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Tuesday, May 1, 2012

Review: On Celestial Music by Rick Moody

Title: On Celestial Music
Author: Rick Moody
Little Brown and Company
Publication Date: 
 March 21, 2012

Reviewer: Ethan

Summary (as quoted from Amazon): Rick Moody has been writing about music as long as he has been writing, and this book provides an ample selection from that output. His anatomy of the word cool reminds us that, in the postwar 40s, it was infused with the feeling of jazz music but is now merely a synonym for neat. "On Celestial Music," which was included in Best American Essays, 2008, begins with a lament for the loss in recent music of the vulnerability expressed by Otis Redding's masterpiece, "Try a Little Tenderness;" moves on to Moody's infatuation with the ecstatic music of the Velvet Underground; and ends with an appreciation of Arvo Part and Purcell, close as they are to nature, "the music of the spheres."
Contemporary groups covered include Magnetic Fields (their love songs), Wilco (the band's and Jeff Tweedy's evolution), Danielson Famile (an evangelical rock band), The Pogues (Shane McGowan's problems with addiction), The Lounge Lizards (John Lurie's brilliance), and Meredith Monk, who once recorded a song inspired by Rick Moody's story "Boys." Always both incisive and personable, these pieces inspire us to dive as deeply into the music that enhances our lives as Moody has done--and introduces us to wonderful sounds we may not know.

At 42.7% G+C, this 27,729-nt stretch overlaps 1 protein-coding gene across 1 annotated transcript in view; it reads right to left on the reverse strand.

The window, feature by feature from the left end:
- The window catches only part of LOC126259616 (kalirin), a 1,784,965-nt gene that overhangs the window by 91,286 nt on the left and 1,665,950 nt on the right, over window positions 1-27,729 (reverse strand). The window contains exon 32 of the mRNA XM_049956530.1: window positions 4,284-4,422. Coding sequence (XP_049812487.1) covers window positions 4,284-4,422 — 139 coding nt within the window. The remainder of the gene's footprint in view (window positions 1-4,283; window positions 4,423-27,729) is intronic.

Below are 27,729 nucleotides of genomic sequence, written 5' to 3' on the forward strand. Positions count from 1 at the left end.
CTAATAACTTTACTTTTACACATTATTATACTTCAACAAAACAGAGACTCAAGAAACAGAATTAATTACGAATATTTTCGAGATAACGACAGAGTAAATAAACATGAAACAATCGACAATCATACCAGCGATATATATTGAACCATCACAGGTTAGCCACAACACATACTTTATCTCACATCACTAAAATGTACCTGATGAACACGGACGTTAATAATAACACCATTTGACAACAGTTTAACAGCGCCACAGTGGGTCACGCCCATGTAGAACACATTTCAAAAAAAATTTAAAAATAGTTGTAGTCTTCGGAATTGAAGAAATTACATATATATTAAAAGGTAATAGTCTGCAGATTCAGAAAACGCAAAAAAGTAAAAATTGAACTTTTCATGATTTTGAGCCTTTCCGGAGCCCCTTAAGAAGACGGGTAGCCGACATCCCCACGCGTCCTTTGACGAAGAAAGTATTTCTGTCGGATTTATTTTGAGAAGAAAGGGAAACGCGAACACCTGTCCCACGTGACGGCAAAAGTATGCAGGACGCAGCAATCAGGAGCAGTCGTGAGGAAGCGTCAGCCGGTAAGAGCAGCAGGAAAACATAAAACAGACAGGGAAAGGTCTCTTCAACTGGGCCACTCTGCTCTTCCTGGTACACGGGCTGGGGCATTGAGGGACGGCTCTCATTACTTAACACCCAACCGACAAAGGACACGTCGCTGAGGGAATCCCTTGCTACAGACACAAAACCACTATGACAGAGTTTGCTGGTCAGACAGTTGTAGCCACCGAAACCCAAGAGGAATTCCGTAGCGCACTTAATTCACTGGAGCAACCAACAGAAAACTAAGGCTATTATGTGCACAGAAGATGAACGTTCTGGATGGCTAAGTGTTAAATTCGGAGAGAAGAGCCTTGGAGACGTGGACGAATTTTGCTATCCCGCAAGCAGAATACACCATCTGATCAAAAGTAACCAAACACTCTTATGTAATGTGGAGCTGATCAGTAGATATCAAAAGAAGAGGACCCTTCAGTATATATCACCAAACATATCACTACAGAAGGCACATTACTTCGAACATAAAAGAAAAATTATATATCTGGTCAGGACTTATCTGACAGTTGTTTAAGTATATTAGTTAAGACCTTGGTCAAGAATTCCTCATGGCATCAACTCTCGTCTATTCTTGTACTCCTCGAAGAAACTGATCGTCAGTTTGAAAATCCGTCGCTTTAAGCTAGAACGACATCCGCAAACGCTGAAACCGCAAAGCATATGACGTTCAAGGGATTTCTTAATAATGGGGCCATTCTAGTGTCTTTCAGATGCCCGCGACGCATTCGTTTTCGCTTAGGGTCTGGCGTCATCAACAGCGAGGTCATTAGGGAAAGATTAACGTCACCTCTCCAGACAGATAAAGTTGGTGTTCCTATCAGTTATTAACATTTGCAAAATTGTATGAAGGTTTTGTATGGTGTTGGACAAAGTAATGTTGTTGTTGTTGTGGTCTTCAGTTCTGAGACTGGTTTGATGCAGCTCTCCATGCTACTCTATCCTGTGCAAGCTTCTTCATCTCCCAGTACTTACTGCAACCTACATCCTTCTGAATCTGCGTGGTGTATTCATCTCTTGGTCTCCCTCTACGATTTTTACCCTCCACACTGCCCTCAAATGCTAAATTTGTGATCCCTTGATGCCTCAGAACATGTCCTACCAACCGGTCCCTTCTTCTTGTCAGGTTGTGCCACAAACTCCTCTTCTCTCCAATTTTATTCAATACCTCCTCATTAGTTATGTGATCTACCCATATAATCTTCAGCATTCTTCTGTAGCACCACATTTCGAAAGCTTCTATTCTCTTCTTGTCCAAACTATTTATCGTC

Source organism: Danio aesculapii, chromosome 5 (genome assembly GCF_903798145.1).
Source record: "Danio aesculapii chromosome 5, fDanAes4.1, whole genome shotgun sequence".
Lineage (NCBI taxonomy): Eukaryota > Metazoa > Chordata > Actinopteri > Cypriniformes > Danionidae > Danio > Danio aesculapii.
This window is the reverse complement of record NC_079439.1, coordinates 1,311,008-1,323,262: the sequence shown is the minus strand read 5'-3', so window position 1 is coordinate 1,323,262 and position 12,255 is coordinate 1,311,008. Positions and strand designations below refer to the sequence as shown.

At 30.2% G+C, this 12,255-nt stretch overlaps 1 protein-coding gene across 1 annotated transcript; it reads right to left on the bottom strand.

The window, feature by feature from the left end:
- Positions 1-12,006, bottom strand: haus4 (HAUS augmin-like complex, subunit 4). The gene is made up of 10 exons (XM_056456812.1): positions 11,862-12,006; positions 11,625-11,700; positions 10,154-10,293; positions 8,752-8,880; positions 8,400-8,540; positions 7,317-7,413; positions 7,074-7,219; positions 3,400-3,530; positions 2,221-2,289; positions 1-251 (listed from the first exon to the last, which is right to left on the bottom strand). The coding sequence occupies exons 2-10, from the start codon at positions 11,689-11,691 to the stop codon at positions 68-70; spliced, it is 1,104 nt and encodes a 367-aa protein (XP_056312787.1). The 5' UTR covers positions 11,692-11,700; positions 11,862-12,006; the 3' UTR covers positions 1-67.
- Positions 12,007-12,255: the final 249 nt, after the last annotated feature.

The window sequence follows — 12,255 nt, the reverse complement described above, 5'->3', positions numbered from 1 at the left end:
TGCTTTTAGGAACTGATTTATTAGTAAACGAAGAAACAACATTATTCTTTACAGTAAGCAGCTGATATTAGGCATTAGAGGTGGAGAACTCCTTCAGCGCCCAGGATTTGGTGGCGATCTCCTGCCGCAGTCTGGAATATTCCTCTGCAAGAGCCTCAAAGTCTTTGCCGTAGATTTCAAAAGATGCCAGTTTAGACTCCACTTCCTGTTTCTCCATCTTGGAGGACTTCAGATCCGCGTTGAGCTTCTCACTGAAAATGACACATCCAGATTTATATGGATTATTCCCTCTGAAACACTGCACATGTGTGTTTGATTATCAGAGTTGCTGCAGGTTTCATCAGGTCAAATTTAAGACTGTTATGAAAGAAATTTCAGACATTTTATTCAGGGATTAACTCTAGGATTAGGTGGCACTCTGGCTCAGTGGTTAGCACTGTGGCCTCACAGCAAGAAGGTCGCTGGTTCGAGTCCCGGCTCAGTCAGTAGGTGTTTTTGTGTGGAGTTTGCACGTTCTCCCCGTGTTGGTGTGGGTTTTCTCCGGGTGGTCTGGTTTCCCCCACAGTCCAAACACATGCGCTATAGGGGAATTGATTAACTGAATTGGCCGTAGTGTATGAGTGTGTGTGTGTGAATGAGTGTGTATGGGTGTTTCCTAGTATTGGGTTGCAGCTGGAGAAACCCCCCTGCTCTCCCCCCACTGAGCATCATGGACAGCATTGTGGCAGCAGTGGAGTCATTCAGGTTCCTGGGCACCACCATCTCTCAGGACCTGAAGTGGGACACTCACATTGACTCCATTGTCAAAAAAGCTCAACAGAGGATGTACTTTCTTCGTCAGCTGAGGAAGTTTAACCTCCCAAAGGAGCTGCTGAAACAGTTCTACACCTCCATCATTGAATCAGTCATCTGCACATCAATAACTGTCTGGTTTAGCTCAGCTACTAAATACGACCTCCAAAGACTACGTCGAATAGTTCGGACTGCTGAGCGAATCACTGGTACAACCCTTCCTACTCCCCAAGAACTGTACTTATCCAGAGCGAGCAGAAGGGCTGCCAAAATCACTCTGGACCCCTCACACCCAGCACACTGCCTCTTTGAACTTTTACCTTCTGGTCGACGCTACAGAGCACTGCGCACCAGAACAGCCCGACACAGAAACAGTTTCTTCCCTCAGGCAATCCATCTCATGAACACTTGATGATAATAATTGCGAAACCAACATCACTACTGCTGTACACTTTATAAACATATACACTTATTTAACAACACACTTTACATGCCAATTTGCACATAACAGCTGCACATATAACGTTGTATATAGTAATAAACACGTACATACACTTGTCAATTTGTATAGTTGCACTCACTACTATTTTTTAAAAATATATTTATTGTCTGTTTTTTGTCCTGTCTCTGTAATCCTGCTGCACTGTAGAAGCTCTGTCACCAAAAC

Review: It is not easy to write about music. I think everyone has experienced that moment when a song sets off some kind of emotion that you just can't find the words to describe. As a composer, I have always struggled with finding the words to describe my pieces. In my mind, I know what the piece is doing, but I am of the belief that it is much easier to music about music than write about it.

Author and musician Rick Moody has tackled the unenviable task of writing about music for many years. In this book, he compiles a varied collection of essays and thoughts that shed some light on his views of our world of music. Of particular note is his opening essay "Against Cool" in which he chronicles the word's journey from truly meaning cool to becoming another way to say "neat". He begins with the origin of the "cool" bluesy jazz of Miles Davis. He argues that the commercialization and over exposure of the cool (think Kool-Aid or Kool Cigarettes) diminished the value of the word.

In another well written section, Moody attempts to grasp what the music of heaven will sound like. To me, this was the most effective section. Moody somehow manages to relay his emotional connection/response to certain pieces and artists (Simon and Garfunkel, Arvo Part, etc.). Through these descriptions and personal recollections, Moody makes an interesting point about the sounds of the afterlife, and admits his fears of nonbeing.

Other sections of this book fail live up to the level of the better written ones. Like an album of music, certain essays really worked while others just fell flat. Despite Moody's fantastic writing, some of his pieces simply failed to come to any important point. With that in mind, this book is well worth reading for the many gems it contains. Anyone who has had a connection to music will find meaning in Moody's writing and gain a larger knowledge of the music that inhabits our world.

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